Co-investigators: Sanjiv Erat (Associate Professor, University of California at San Diego) and Konstantinos I. Stouras, (Senior Researcher, Darden School of Business and Assistant Professor, University College Dublin, Michael Smurfit Graduate Business School). Solvers’ participation and effort decisions in a crowdsourcing innovation contest are not only affected by its own design, but they also depend on the design of any competing contests that run in parallel. We study how a firm should allocate its limited budget to elicit innovation in the presence of competition by other firms with potentially larger budgets.

    Jeanne Liedtka 
    United Technologies Corporation Professor of Business Administration

    Continuation of Design Thinking work including Social Technology
    This research project will lead to a new book, The Social Technology of Design Thinking

    Bobby Parmar
    Associate Professor of Business Administration  
    Anusha Ramesh
    Ph.D. Candidate

    Entrepreneurship as Opportunities for Exit
    Co-investigator: Sankaran Venkataraman (MasterCard Professor of Business Administration and Senior Associate Dean for Faculty and Research). This project seeks to understand the idea of exiting a current situation to engage in entrepreneurship in the light of many other available choices. To do so, this project examine the decisions and choices that individuals make when they are dissatisfied with their current situation and how entrepreneurship as an exit option changes individuals’ decisions to remain in their current situation.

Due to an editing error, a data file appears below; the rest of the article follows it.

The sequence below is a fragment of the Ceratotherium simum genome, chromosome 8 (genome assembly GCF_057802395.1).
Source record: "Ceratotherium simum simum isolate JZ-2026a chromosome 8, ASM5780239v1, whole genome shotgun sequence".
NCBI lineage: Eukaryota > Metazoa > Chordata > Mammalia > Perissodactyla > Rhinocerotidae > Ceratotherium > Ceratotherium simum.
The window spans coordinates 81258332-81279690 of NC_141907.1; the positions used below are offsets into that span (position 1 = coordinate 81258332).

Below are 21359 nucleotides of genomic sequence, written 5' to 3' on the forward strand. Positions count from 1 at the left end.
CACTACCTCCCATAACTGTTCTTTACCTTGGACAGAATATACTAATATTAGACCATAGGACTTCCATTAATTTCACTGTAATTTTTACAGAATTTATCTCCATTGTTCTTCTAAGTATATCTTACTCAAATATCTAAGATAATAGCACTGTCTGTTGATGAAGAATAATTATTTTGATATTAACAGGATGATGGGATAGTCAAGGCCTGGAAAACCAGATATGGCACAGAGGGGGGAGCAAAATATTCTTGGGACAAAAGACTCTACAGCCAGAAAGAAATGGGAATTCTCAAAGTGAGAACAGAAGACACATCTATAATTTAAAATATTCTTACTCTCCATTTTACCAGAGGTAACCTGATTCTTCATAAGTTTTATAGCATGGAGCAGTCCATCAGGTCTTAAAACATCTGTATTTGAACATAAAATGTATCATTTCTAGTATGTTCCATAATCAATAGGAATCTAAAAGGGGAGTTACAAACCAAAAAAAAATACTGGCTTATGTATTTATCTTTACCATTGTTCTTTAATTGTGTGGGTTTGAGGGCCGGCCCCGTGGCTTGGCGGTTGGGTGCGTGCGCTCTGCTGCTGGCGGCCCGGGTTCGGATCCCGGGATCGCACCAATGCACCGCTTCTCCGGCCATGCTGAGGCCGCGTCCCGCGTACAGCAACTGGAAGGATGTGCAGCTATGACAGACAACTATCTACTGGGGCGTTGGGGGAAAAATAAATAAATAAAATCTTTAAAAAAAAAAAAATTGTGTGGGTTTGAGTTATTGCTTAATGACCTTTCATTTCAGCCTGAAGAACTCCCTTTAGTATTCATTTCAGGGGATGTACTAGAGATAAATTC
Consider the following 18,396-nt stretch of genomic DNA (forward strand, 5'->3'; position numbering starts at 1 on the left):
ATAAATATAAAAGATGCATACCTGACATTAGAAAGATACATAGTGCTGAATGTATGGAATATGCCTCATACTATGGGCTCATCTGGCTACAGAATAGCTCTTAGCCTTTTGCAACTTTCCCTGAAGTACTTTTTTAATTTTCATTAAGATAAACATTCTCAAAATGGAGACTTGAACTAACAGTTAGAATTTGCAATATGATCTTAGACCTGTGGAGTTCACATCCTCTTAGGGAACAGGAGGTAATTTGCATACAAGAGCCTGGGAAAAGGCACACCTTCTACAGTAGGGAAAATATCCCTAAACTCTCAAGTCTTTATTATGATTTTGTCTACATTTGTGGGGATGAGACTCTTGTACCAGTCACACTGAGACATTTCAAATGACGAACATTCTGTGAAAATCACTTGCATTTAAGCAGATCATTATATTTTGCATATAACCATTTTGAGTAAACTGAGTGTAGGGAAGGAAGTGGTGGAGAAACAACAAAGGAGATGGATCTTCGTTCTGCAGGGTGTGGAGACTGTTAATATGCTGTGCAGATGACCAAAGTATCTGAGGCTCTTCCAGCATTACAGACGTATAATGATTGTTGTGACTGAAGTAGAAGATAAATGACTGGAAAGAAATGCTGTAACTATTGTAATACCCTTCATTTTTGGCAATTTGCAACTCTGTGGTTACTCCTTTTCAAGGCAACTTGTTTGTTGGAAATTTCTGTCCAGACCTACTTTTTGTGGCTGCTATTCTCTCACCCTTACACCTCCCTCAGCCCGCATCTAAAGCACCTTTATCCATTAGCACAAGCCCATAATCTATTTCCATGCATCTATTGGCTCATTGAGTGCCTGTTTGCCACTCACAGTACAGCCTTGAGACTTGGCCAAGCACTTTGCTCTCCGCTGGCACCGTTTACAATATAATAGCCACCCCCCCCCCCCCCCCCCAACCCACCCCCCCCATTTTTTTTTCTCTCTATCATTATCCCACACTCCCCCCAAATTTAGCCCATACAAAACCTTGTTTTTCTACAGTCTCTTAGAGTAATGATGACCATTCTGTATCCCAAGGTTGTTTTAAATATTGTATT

Ting Xu
    Assistant Professor of Business Administration

    How do Entrepreneurs Choose Crowdfunding Contracts?
    Co-investigator: Song Ma (Assistant Professor of Finance, Yale School of Management). This project examines the contracting problem between entrepreneurs in crowdfunding. Its findings will inform recent debate about the regulation of crowdfunding and security design. It will also guide financial decision by entrepreneurs, investors, and funding portals. Our research will shed light on theories in entrepreneurial finance and financial contracting.

    Frederico Ciliberto 
    Associate Professor of Economics, College of Arts & Sciences, University of Virginia

    Market for Ideas in the Pharmaceutical Industry
    Co-investigators: Gaurab Aryal (Assistant Professor, UVA College of Arts and Sciences, Economics Dept.) and Ekaterina Khmelnitskaya (Doctoral Candidate, UVA College of Arts and Sciences, Economics Dept.). This project will directly examine the process of innovation in the pharmaceutical industry with the focus on the flow of inventions from startups to incumbent firms. A large portion of the project will be studying exit strategies of small entrepreneurial firms. The project will result in better understanding of the market for ideas, which is an important component of the entrepreneurial environment in the industry.

    2017-18 Grant Recipients
    2016-17 Grant Recipients
    2015-16 Grant Recipients
    2014-15 Grant Recipients
    2013–14 Grant Recipients